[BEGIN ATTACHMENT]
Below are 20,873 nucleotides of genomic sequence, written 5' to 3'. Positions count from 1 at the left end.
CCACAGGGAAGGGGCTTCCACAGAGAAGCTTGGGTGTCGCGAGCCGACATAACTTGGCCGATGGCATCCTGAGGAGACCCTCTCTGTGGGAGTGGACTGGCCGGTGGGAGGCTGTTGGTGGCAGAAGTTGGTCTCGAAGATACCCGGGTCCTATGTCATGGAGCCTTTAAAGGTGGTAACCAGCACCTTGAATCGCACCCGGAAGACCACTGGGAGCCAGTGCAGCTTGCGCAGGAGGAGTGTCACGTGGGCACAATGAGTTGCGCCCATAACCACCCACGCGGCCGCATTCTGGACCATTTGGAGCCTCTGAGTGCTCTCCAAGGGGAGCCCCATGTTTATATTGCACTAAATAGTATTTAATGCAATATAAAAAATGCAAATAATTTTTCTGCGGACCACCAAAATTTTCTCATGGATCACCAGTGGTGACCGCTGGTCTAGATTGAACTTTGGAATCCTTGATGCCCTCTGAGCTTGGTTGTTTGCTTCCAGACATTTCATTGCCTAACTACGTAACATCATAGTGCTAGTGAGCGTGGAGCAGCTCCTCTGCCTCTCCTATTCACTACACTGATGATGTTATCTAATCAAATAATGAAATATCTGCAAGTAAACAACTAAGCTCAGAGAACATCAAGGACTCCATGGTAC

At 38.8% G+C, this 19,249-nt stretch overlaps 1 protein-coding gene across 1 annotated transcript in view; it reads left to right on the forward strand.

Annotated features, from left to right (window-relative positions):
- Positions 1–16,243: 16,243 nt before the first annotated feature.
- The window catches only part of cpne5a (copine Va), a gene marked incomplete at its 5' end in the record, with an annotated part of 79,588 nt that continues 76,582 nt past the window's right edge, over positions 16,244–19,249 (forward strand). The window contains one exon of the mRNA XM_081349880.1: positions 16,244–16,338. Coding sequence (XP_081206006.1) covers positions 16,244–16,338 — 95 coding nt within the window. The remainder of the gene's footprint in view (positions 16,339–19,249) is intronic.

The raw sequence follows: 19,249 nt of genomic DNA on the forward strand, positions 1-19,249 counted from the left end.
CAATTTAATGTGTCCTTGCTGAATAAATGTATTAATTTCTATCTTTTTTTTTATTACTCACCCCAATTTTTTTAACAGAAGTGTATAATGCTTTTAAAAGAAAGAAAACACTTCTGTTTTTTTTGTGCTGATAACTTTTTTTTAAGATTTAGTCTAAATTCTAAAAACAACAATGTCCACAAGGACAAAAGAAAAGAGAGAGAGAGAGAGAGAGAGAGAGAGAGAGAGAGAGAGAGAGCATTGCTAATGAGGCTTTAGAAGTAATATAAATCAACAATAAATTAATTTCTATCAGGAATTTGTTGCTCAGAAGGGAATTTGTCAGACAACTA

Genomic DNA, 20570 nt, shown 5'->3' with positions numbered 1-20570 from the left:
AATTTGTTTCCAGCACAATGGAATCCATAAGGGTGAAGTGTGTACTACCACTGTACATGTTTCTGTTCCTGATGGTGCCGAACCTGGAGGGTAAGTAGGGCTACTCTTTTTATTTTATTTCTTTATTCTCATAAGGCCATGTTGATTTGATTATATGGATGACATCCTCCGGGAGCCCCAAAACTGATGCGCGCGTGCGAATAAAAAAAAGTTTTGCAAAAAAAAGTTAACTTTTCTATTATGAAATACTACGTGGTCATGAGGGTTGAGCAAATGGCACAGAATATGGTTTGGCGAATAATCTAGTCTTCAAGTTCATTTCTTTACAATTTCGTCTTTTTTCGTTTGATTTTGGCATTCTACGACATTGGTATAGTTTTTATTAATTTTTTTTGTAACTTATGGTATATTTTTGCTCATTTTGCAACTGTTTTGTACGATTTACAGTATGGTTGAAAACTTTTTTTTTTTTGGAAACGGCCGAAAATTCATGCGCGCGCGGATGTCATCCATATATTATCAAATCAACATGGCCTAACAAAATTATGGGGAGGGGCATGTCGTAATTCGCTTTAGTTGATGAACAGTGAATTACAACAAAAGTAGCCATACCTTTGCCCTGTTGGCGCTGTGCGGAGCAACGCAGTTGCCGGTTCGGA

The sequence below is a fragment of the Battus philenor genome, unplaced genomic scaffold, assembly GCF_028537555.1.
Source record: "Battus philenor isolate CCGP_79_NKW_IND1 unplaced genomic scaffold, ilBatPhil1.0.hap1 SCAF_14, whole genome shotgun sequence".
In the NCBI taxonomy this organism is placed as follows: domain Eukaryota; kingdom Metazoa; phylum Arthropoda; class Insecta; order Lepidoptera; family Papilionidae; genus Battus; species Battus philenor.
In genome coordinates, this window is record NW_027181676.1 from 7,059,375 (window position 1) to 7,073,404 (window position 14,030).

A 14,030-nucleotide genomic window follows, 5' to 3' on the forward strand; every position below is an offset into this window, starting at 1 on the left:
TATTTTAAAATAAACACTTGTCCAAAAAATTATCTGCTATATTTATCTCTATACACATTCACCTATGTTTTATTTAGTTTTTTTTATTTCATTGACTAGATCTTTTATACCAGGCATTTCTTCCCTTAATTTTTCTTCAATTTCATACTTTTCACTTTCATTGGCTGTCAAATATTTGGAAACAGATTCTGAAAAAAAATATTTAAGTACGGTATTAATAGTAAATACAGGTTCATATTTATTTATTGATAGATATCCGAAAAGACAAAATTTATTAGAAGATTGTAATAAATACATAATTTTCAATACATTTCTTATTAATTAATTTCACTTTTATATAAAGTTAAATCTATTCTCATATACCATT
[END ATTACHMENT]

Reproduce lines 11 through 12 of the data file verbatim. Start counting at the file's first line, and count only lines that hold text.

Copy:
The sequence below is a fragment of the Battus philenor genome, unplaced genomic scaffold, assembly GCF_028537555.1.
Source record: "Battus philenor isolate CCGP_79_NKW_IND1 unplaced genomic scaffold, ilBatPhil1.0.hap1 SCAF_14, whole genome shotgun sequence".